Re Michael Putney's May 3 Other Views column, UM janitors' strike -- Shalala: 1; union: 0: The headline suggests that Putney doesn't understand why University of Miami workers walked off the job. Of course they want a better wage and some health coverage. But more than that they want something that can't be taken away or slashed a year from now, a voice at work -- a union. And now they will have a fair shot at it through a card check, the process that Unicco, the UM subcontractor involved, has agreed to all across the country.
The union recognition process for which UM and Unicco held out is an increasingly discredited procedure. The current process administered by the National Labor Relations Board is widely acknowledged to be a broken system that invites abuse. Recent research by American Rights at Work found that in the weeks leading up to an election, 30 percent of employers faced with organizing
drives fire pro-union workers, and 51 percent coerce workers into opposing unions with bribery or favoritism.
Putney referred to the janitors as ''unsophisticated immigrant workers'' and alleged that the media were somehow to blame for buying into a ''respect/justice motif.'' The disrespect is breathtaking. Seeking decent wages for honest work is not a zero-sum game where the workers gain at the contractor's expense or the university triumphs over its workers.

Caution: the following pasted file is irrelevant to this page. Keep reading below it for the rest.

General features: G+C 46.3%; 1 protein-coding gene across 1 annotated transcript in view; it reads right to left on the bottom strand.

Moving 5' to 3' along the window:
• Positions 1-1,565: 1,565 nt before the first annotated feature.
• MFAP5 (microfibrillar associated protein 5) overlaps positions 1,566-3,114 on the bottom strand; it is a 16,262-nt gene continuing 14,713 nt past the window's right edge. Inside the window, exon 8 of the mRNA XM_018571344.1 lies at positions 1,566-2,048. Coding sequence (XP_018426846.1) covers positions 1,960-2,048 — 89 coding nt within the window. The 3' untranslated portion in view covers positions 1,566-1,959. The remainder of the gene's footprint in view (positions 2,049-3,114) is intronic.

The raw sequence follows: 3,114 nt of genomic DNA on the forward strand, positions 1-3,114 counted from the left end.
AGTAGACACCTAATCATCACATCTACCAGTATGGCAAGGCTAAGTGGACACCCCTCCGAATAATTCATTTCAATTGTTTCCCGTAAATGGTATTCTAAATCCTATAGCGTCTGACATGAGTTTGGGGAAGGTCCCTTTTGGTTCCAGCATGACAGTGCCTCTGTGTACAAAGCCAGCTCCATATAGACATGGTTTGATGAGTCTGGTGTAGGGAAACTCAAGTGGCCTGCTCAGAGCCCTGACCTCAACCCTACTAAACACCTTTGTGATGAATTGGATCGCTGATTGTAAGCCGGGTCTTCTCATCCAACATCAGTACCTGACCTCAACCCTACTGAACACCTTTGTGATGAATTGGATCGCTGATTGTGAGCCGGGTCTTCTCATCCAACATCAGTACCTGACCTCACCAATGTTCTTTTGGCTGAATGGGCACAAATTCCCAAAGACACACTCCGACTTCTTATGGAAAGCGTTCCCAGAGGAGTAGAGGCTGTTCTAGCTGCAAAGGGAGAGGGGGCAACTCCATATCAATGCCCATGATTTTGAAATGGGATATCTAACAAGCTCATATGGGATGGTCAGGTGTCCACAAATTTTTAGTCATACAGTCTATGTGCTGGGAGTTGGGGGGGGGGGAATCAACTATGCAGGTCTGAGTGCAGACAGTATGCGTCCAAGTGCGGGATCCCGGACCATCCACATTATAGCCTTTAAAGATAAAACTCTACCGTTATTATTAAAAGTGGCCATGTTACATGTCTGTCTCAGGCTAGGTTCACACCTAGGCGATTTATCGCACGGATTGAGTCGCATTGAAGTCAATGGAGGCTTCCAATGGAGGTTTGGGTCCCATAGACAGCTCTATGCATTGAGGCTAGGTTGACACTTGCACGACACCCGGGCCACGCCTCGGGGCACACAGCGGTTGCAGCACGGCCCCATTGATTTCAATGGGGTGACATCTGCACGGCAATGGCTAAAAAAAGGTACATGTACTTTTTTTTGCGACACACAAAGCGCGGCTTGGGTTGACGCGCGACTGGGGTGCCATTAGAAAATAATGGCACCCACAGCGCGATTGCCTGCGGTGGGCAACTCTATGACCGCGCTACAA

UM, Unicco and the janitors all deserve praise for coming together and agreeing to terms that are fair and grant the workers a voice on the job.
DAVID BONIOR, chair, American Rights at Work, Washington, D.C.
Two other items from the Herald in recent days: a great wrap-up column from Ana Menendez, reflecting on the whole struggle. And a piece from the business section discussing the future.
And this from the Coral Gables Gazette, dealing especially with the student disciplinary hearings.